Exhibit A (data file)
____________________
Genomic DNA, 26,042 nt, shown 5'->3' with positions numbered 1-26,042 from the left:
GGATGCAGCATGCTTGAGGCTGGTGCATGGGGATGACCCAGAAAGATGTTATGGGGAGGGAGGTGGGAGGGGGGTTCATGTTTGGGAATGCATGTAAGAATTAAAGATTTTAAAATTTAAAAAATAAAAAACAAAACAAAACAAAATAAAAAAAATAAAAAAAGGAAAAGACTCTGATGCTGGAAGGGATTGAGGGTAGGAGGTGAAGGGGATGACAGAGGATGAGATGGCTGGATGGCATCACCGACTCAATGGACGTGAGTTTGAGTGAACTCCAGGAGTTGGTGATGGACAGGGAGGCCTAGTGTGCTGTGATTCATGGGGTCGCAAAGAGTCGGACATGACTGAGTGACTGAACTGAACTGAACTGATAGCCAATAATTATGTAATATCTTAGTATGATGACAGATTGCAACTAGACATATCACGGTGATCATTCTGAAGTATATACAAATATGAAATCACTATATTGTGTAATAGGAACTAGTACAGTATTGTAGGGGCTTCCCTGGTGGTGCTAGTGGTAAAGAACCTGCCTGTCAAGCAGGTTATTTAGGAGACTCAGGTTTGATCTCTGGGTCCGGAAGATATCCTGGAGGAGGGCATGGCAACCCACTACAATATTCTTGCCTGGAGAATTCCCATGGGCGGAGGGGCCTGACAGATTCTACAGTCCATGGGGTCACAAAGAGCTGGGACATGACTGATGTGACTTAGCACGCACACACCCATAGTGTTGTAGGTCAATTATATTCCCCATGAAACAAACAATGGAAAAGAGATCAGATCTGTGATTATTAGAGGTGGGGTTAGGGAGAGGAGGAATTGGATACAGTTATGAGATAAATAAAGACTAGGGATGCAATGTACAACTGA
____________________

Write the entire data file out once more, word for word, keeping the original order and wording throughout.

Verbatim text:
Genomic DNA, 26,042 nt, shown 5'->3' with positions numbered 1-26,042 from the left:
GGATGCAGCATGCTTGAGGCTGGTGCATGGGGATGACCCAGAAAGATGTTATGGGGAGGGAGGTGGGAGGGGGGTTCATGTTTGGGAATGCATGTAAGAATTAAAGATTTTAAAATTTAAAAAATAAAAAACAAAACAAAACAAAATAAAAAAAATAAAAAAAGGAAAAGACTCTGATGCTGGAAGGGATTGAGGGTAGGAGGTGAAGGGGATGACAGAGGATGAGATGGCTGGATGGCATCACCGACTCAATGGACGTGAGTTTGAGTGAACTCCAGGAGTTGGTGATGGACAGGGAGGCCTAGTGTGCTGTGATTCATGGGGTCGCAAAGAGTCGGACATGACTGAGTGACTGAACTGAACTGAACTGATAGCCAATAATTATGTAATATCTTAGTATGATGACAGATTGCAACTAGACATATCACGGTGATCATTCTGAAGTATATACAAATATGAAATCACTATATTGTGTAATAGGAACTAGTACAGTATTGTAGGGGCTTCCCTGGTGGTGCTAGTGGTAAAGAACCTGCCTGTCAAGCAGGTTATTTAGGAGACTCAGGTTTGATCTCTGGGTCCGGAAGATATCCTGGAGGAGGGCATGGCAACCCACTACAATATTCTTGCCTGGAGAATTCCCATGGGCGGAGGGGCCTGACAGATTCTACAGTCCATGGGGTCACAAAGAGCTGGGACATGACTGATGTGACTTAGCACGCACACACCCATAGTGTTGTAGGTCAATTATATTCCCCATGAAACAAACAATGGAAAAGAGATCAGATCTGTGATTATTAGAGGTGGGGTTAGGGAGAGGAGGAATTGGATACAGTTATGAGATAAATAAAGACTAGGGATGCAATGTACAACTGA